While Burt had manfully done his part in the harvest-field, he had not made as long hours as the others, and now was quite inclined to enjoy to the utmost a season of comparative leisure. He was much with Amy, and she took pleasure in his society, for, as she characterized his manner in her thoughts, he had grown very sensible. He had accepted the situation, and he gave himself not a little credit for his philosophical patience. He regarded himself as committed to a deep and politic plan, in which, however, there was no unworthy guile. He would make himself essential to Amy's happiness. He would be so quietly and naturally devoted to her that she would gradually come to look forward to a closer union as a matter of course. He also made it clear to her that she had no rivals in his thoughts, or even admiration, and, as far as courtesy permitted, withdrew from the society of a few favorites who once had welcomed him gladly and often. He had even pretended indifference to the advent of a dark-eyed beauty to the neighborhood, and had made no efforts to form her acquaintance. This stranger from the city was so charming, however, that he had felt more than once that he was giving no slight proof of constancy. His fleet horse Thunder was his great ally, and in the long twilight evenings, he, with Amy, explored the country roads far and near. When the early mornings were not too warm they rowed upon the river, or went up the Moodna Creek for water-lilies, which at that hour floated upon the surface with their white petals all expanded--beautiful emblems of natures essentially good. From mud and slime they developed purity and fragrance. He was also teaching Amy to be an expert horsewoman, and they promised themselves many a long ride when autumn coolness should make such exercise more agreeable.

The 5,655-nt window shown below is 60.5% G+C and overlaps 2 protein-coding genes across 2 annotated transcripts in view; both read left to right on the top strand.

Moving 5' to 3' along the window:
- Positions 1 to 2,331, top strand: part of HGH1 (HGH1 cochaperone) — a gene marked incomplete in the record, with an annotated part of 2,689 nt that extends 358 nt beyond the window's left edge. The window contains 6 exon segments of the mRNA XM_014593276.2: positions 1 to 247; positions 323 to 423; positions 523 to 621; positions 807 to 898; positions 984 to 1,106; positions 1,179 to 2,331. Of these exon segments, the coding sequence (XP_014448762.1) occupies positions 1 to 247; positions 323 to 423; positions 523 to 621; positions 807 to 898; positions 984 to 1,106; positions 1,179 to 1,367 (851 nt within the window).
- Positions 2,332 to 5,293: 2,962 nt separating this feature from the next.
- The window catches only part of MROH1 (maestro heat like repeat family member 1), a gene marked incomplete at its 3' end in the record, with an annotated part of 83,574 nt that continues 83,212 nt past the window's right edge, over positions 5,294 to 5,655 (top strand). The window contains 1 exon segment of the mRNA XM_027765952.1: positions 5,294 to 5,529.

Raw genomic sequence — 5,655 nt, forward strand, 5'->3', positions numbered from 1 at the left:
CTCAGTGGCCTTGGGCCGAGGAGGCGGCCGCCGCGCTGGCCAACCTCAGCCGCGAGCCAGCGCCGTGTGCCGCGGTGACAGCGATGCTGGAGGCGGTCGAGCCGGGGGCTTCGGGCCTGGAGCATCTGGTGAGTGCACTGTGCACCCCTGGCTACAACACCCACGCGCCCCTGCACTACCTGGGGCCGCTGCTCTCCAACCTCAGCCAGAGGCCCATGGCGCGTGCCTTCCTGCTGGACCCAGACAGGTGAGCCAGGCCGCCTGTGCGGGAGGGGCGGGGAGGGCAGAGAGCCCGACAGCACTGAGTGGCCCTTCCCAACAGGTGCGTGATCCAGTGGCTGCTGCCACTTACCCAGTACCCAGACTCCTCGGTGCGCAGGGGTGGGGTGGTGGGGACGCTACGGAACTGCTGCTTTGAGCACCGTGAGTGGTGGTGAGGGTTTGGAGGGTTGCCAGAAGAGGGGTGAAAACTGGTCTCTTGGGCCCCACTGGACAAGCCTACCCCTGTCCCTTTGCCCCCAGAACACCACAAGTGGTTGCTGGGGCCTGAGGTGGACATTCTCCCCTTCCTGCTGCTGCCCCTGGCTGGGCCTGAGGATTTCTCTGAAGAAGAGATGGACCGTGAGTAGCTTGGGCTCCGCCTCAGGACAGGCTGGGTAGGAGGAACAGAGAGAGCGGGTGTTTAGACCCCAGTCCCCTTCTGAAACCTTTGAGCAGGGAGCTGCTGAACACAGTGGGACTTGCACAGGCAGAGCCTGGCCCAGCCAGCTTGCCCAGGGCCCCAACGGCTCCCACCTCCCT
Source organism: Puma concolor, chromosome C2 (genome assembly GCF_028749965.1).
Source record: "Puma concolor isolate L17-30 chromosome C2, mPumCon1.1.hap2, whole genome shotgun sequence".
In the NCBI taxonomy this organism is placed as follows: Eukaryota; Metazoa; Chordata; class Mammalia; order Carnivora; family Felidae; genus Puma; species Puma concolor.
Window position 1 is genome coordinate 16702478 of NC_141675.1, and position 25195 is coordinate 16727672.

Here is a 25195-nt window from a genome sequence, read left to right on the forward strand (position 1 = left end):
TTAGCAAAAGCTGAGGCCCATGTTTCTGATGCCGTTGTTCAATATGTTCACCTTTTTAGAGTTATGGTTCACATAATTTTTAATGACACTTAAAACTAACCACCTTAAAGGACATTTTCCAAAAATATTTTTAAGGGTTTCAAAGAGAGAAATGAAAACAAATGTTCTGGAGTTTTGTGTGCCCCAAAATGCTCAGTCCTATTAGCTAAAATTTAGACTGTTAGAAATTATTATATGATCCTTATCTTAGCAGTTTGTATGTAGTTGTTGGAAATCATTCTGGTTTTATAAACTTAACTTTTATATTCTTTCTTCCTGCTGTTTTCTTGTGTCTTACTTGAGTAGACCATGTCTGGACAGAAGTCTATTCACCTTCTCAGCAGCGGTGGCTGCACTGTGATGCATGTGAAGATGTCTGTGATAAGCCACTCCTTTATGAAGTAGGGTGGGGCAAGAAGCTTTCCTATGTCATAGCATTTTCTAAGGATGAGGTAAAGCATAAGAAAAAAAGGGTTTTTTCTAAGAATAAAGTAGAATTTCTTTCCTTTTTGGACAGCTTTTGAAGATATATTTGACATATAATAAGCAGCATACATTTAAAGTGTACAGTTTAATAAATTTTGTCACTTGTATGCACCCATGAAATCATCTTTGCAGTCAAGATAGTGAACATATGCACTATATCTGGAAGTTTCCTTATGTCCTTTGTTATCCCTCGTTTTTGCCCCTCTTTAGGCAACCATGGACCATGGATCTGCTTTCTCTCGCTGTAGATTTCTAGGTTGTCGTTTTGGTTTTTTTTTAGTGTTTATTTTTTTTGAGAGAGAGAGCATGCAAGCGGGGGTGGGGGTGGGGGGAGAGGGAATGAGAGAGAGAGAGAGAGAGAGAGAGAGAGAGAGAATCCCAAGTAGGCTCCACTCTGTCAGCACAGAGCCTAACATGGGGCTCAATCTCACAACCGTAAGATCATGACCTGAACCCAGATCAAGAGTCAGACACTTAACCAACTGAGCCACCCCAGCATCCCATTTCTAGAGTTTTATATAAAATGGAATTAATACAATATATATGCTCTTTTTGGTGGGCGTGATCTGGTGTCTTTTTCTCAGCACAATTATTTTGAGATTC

Burt was a little surprised at his tranquil enjoyment of all this companionship, but nevertheless prided himself upon it. He was not so mercurial and impetuous as the others had believed him to be, but was capable of a steady and undemonstrative devotion. Amy was worth winning at any cost, and he proposed to lay such a patient siege that she could not fail to become his. Indeed, with a disposition toward a little retaliation, he designed to carry his patience so far as to wait until he had seen more than once an expression in her eyes that invited warmer words and manner. But he had to admit that time was passing, and that no such expression appeared. This piqued him a little, and he felt that he was not appreciated. The impression grew upon him that she was very young--unaccountably young for one of her years. She enjoyed his bright talk and merry ways with much the same spirit that Alf's boyish exuberance called forth. She had the natural love of all young, healthful natures for pleasure and change, and she unconsciously acted toward him as if he were a kind, jolly brother who was doing much to give the spice of variety to her life. At the same time her unawakened heart was disposed to take his view of the future. Why should she not marry him, after her girlhood had passed? All the family wished and expected it, and surely she liked him exceedingly. But it would be time enough for such thoughts years hence. He had the leisure and self-control for good-comradeship, and without questioning she enjoyed it. Her life was almost as free from care as that of the young birds that had begun their existence in June.